March 06, 2014

Milking the Agenda

One would think that some new policy decisions had been made or some new truths revealed, when President Pranab Mukherjee and Shipping Minister GK Vasan spoke at the first convocation function at the Indian Maritime University recently. The President, referring to the country’s 7500 km long coastline and the dismal numbers associated with Indian ships carrying Indian cargoes, said what everybody else has already said- that India had to boost the quality of its maritime personnel and  also increase its shipbuilding capacity.  Vasan, on the other hand, repeated, almost verbatim, what had been put out in the Maritime Agenda rolled out by his government almost three years ago, saying that the aspiration was to ‘substantially increase the strength of our seafarers to 9 per cent of the world share’ from the present 6 or 7 per cent. 

I will leave aside the fact that I am deeply suspicious of the ability of the IMU, an institution mired in all sorts of unsavoury scandals and controversies almost since its inception, to deliver any kind of quality.  Even so, all that Mukherjee and Vasan said at its convocation is old hat. These clichés have been repeated too often by commercial managers, bureaucrats and politicians alike over the years and sound terribly anaemic by now. Because experience has shown us that they are just words backed up by little or no action. 

The fact is that the Maritime Agenda 2020, rolled out in 2011, said that the 9 per cent number was to be accomplished by 2015, which is next year. I don’t know if anybody has compiled statistics recently, but I wouldn’t be surprised if that 6 per cent number has fallen instead of rising, but then I can’t think of a single cohesive policy that has been implemented, in the last three years, to make the 9 per cent number even remotely possible. Grand declarations of intent achieve zilch without will and action. A vision on its own is nothing.

Which is why I am also sceptical about another grand plan- the formation of an Indian Maritime Service. The National Shipping Board, the highest advisory body to the Ministry of Shipping, recommended last week that the Government constitute a committee or appoint a consultant to work out the modalities for this administrative service that would be on the lines of the Indian Administrative Service or the Indian Police Service. Shipping has suffered much, we are told, from the dearth of professional maritime administrators; the IMS will change that.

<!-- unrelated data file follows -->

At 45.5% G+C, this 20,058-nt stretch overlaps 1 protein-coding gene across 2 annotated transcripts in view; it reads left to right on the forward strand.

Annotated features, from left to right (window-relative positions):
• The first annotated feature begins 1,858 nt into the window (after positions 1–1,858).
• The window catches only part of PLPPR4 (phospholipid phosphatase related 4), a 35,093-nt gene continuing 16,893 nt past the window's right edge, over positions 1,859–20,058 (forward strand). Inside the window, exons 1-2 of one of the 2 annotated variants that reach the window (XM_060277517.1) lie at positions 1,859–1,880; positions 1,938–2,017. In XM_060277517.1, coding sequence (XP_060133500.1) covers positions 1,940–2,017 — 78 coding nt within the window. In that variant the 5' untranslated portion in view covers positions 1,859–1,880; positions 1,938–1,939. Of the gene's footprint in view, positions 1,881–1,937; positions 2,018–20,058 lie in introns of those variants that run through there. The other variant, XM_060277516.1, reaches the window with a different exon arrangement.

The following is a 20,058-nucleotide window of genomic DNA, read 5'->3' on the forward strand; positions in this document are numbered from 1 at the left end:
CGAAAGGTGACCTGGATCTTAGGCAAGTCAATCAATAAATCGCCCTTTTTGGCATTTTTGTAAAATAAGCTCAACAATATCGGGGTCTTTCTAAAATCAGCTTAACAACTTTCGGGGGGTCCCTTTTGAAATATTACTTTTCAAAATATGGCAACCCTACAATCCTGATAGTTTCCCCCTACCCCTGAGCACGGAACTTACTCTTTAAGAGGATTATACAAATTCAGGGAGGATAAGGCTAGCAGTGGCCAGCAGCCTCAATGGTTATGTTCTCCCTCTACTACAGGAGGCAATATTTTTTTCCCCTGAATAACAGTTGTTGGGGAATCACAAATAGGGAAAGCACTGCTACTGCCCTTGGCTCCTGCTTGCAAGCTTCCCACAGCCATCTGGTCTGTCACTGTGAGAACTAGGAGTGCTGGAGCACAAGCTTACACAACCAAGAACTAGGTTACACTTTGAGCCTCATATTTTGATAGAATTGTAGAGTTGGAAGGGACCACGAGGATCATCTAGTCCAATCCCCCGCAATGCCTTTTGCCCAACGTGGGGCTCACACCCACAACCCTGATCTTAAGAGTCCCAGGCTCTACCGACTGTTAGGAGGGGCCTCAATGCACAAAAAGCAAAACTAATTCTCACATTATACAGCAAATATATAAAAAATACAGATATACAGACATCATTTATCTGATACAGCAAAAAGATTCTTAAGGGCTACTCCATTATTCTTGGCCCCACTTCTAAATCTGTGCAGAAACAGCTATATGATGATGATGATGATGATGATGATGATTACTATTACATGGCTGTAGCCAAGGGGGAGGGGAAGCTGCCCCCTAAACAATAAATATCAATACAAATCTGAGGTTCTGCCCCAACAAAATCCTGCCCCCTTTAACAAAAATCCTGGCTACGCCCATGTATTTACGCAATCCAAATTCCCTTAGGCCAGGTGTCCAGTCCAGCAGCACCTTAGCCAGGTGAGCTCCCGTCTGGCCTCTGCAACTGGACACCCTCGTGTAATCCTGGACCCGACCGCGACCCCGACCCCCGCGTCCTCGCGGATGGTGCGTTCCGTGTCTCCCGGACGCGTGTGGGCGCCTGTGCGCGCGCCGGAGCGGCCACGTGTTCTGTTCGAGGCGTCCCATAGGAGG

Now I am not saying that the IMS is a bad idea. For the life of me, however, I can’t imagine how an organisation modelled along the lines of the almost incredibly corrupt and compromised IAS and IPS will effectively deliver anything.  Chances are it will just add another layer of new infirmity to old decrepitude.

It appears that we in India will do many things to solve shipping’s problems. We will conjure up grand visions and produce eloquent clichés. We will deliberate and advise. We will produce statistics and pay consultants to find solutions to problems that they know little about and will never face. We will expand clerical fiefdoms and pretend that administration is the purpose of the exercise, and the dubious panacea that this will solve much.  We will even repeat old, tired platitudes while pretending that they are brand new.

But we will not act. And we will not clean up our act. 


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